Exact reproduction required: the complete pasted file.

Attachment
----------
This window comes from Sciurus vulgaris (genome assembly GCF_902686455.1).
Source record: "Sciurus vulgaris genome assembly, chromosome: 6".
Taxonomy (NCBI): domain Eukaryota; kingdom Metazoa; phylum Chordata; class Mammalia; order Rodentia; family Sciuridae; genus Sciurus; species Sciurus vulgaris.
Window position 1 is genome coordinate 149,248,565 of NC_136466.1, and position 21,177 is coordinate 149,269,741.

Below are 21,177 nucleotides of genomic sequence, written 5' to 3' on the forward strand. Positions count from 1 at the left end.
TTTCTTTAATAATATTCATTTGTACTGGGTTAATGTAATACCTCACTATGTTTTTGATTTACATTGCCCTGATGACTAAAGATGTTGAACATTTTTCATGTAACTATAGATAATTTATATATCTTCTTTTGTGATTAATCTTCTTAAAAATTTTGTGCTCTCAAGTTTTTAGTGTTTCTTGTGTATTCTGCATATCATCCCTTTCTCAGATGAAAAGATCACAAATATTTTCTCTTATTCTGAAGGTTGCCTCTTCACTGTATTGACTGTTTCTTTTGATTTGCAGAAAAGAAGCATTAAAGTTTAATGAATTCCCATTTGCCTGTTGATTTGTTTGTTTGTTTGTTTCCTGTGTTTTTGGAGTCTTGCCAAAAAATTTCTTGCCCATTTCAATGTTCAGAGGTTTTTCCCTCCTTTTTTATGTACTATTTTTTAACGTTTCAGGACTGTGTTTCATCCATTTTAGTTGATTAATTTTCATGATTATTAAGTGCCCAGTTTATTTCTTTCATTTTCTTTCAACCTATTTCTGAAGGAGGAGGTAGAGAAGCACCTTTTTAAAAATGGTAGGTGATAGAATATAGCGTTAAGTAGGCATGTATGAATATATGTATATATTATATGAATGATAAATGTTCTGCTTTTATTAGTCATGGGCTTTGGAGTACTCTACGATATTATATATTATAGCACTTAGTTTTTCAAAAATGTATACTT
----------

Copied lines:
This window comes from Sciurus vulgaris (genome assembly GCF_902686455.1).
Source record: "Sciurus vulgaris genome assembly, chromosome: 6".
Taxonomy (NCBI): domain Eukaryota; kingdom Metazoa; phylum Chordata; class Mammalia; order Rodentia; family Sciuridae; genus Sciurus; species Sciurus vulgaris.
Window position 1 is genome coordinate 149,248,565 of NC_136466.1, and position 21,177 is coordinate 149,269,741.

Below are 21,177 nucleotides of genomic sequence, written 5' to 3' on the forward strand. Positions count from 1 at the left end.
TTTCTTTAATAATATTCATTTGTACTGGGTTAATGTAATACCTCACTATGTTTTTGATTTACATTGCCCTGATGACTAAAGATGTTGAACATTTTTCATGTAACTATAGATAATTTATATATCTTCTTTTGTGATTAATCTTCTTAAAAATTTTGTGCTCTCAAGTTTTTAGTGTTTCTTGTGTATTCTGCATATCATCCCTTTCTCAGATGAAAAGATCACAAATATTTTCTCTTATTCTGAAGGTTGCCTCTTCACTGTATTGACTGTTTCTTTTGATTTGCAGAAAAGAAGCATTAAAGTTTAATGAATTCCCATTTGCCTGTTGATTTGTTTGTTTGTTTGTTTCCTGTGTTTTTGGAGTCTTGCCAAAAAATTTCTTGCCCATTTCAATGTTCAGAGGTTTTTCCCTCCTTTTTTATGTACTATTTTTTAACGTTTCAGGACTGTGTTTCATCCATTTTAGTTGATTAATTTTCATGATTATTAAGTGCCCAGTTTATTTCTTTCATTTTCTTTCAACCTATTTCTGAAGGAGGAGGTAGAGAAGCACCTTTTTAAAAATGGTAGGTGATAGAATATAGCGTTAAGTAGGCATGTATGAATATATGTATATATTATATGAATGATAAATGTTCTGCTTTTATTAGTCATGGGCTTTGGAGTACTCTACGATATTATATATTATAGCACTTAGTTTTTCAAAAATGTATACTT